Saturday, November 29, 2008

SSMA bug watch

The SQL Server 2005 Developer Edition installed on my Windows XP SP3 laptop had crashed over the weekend, so after a fresh reinstall including SP2 with hotfixes up to version 3073, I decided to re-run my SQL Server Migration Assistant for Access (SSMA) to create a new conversion file for testing.

The application performance was extremely poor, so I tried running SQL Profiler to try to find the bottlenecks, but I was seeing reads in the range of 20-50 which seemed trivial, however the Audit Login and Audit Logout events were literally taking minutes instead of seconds. I had saved the trace to a table, so I copied some of the SQL statements into SSMS and they ran very quickly, each barely taking a second.

I did a bit of research on connection pooling, but unfortunately that .NET option is not available in either SQL Server 2005 or MS-Access 2003. So why was Access connecting & disconnecting for every single database access?

Then I looked into the Access app and discovered that the SSMA was using the "SQL Server" provider in the connection strings. I changed that to the "SQL Native Client" and voila! the app performance sped up by a factor of at least 10x. Overall, the performance is now marginally slower than when using the native Access tables. That's fine, because this database will ultimately be running on a real Windows 2003 server with four dual-core CPU's and mucho RAM, waaay more powerful than the puny Centrino in my laptop.

I also took a couple of miscellaneous Access files & converted those as a further test, and they all converted using the old "SQL Server" intended for SQL 2000.

I've always run the SSMA using the wizard to save time, but now I'll need to revisit that to see if there is an option to use the correct provider for SQL 2005.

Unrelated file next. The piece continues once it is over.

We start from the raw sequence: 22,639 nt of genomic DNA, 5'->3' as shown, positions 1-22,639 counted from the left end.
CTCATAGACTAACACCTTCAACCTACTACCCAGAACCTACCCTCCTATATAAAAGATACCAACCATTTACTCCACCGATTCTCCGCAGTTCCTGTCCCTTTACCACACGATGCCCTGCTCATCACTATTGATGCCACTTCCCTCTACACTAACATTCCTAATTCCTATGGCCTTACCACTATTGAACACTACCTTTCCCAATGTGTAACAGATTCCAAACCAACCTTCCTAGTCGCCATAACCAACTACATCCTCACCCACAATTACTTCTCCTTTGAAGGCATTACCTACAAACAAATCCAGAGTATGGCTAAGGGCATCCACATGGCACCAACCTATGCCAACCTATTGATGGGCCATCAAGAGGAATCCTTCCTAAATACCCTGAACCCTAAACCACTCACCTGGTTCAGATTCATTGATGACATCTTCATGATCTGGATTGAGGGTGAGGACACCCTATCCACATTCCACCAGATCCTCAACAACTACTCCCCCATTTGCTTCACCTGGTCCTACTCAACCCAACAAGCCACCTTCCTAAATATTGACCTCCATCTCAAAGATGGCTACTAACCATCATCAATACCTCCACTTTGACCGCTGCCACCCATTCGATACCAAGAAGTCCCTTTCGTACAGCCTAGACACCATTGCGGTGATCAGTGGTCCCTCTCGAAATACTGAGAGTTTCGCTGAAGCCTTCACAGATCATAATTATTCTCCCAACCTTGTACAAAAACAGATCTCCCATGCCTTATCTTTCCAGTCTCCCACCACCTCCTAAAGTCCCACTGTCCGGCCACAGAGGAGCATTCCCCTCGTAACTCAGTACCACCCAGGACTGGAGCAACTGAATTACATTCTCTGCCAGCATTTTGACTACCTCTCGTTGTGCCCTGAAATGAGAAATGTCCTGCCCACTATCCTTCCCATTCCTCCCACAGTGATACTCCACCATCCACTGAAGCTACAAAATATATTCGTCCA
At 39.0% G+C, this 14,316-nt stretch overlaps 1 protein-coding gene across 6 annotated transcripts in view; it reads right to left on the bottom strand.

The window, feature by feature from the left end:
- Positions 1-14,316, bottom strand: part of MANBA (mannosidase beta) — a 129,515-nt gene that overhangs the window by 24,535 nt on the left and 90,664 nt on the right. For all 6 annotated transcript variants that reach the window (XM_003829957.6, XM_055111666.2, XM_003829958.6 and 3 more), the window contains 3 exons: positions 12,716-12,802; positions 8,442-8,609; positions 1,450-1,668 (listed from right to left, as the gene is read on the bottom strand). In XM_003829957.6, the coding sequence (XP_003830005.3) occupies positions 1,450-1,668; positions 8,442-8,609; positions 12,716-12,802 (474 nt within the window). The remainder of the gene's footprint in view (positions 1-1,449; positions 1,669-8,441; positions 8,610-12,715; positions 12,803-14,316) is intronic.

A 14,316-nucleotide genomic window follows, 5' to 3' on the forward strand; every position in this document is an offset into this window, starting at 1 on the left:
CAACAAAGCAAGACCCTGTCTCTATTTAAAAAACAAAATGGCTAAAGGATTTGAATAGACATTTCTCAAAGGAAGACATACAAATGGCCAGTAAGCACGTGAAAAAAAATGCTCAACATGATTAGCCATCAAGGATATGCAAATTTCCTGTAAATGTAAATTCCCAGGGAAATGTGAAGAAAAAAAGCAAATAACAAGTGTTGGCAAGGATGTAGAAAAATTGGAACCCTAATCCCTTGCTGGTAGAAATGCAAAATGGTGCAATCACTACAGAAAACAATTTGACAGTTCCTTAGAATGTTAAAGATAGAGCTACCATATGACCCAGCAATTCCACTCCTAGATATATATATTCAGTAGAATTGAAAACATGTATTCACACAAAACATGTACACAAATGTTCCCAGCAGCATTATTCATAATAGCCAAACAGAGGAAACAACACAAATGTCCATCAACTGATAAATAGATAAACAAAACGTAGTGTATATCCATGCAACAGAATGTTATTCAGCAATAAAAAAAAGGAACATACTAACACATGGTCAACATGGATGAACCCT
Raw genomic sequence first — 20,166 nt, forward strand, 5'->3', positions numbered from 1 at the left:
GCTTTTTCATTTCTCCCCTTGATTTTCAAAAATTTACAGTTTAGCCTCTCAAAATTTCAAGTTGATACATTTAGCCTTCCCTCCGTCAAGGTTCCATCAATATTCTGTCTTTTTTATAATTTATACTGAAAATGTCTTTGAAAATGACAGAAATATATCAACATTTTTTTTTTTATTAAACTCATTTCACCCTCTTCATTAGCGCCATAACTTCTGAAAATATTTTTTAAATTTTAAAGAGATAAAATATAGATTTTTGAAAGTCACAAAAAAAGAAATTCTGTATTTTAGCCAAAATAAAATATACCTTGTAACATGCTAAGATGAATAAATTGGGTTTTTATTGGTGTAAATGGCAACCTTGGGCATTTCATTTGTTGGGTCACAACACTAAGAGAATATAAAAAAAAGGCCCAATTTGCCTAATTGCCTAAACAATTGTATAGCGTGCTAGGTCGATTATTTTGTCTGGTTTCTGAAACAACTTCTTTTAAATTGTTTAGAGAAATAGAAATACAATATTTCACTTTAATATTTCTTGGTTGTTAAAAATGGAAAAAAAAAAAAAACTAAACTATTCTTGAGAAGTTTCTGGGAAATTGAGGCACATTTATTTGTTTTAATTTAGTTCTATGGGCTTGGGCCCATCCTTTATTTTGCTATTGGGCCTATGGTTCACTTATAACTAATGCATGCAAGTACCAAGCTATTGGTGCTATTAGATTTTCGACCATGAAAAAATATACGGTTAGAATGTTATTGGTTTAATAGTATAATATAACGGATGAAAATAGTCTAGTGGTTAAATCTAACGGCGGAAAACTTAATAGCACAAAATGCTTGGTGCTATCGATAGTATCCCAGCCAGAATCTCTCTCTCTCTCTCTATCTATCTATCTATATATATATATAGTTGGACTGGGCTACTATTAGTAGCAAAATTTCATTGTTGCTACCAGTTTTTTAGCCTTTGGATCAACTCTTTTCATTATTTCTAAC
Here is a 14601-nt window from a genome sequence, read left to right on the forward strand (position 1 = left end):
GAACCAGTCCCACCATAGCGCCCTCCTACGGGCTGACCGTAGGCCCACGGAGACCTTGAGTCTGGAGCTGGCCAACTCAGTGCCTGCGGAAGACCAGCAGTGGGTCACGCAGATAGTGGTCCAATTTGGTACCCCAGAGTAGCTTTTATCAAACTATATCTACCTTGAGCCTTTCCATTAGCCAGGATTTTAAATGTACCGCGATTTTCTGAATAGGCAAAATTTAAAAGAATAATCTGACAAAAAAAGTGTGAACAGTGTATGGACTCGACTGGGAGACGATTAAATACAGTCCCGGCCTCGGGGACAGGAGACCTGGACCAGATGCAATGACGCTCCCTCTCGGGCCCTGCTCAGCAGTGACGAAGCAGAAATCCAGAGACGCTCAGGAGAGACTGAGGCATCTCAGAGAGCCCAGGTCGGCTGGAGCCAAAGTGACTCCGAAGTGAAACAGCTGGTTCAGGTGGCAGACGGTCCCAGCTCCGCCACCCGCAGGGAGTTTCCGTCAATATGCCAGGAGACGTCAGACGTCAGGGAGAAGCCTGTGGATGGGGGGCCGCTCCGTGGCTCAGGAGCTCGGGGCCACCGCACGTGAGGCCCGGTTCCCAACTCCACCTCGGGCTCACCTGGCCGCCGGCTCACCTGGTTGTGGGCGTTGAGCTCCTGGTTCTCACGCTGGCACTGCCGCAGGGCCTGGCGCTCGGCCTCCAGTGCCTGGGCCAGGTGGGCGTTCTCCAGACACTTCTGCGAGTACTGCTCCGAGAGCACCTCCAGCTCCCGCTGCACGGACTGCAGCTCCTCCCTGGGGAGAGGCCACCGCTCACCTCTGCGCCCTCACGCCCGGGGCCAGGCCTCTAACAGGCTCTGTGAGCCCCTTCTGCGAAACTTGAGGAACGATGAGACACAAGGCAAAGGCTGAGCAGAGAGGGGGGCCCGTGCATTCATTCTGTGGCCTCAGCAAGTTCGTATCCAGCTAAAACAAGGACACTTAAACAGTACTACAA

Tuesday, November 18, 2008

Max Locks Per File

I have a replicated MS-Access database that is used to store archive data from the production system. This archive is Access 2002 format and is approx 140 MB in size.

The design master was recovered from a replica & saved to a local C: drive, and then a new replica was created & published to a network share. So far, so good.

However, when I attempted to sync the two files, I received an error that the MaxLocksPerFile setting in the registry was exceeded and the sync could not be done. The "Help" button said that the default was 9500 (decimal), and suggested that I use SetOption to change it, but SetOption() has no such option.

I found it curious that a brand-new replica would require the complete sync process even though nothing was changed in either design or data, but I digress...

In any event, I did find the key in the registry by that name, it is located at:

HKLM\SOFTWARE\Microsoft\Jet\4.0\Engines\Jet 4.0\MaxLocksPerFile


I changed the setting to 12,000 and the progress meter showed two bars and then froze with the error message. With 15,000 it reached five bars; and finally 25,000 which worked. The progress meter displayed the typical appearance & the sync was successful after a few seconds.

I then went back to experiment with a lower setting of 20,000 to try to find the go/no-go level but the sync was nearly instantaneous, so I suppose that the act of moving the replica forced Access to run the sync process on the entire contents of the file.

Thursday, November 13, 2008

Excel prompts to save when no changes made

I have a large Excel workbook that is a catch-all for budgeting, time analysis & other miscellaneous items. When I would open the file to look at something, not change anything but simply close it, Excel would prompt me to save changes?

I found this article that explains "volatile formulas" in Excel such as CELL(), NOW(), RAND(), TODAY() and a few others. Here is the full article:

"Save changes in " prompt even if no changes are made

In the database world, expressions like NOW() are called non-deterministic functions, because they don't have a single repeatable value - NOW() always returns the current date / time which of course changes every time you invoke it.

If your worksheet uses those functions, the only way to avoid the "save" prompt is to turn off automatic recalculation & check the option for recalculate before save. But that makes your worksheet "dead" in the sense that changing cell values does not recalc, which is one of the great things about Excel. You'd have to either press F9 or click the Save icon to recalc after every edit.

Apparently this affects all versions of Excel from 97 up thru 2007.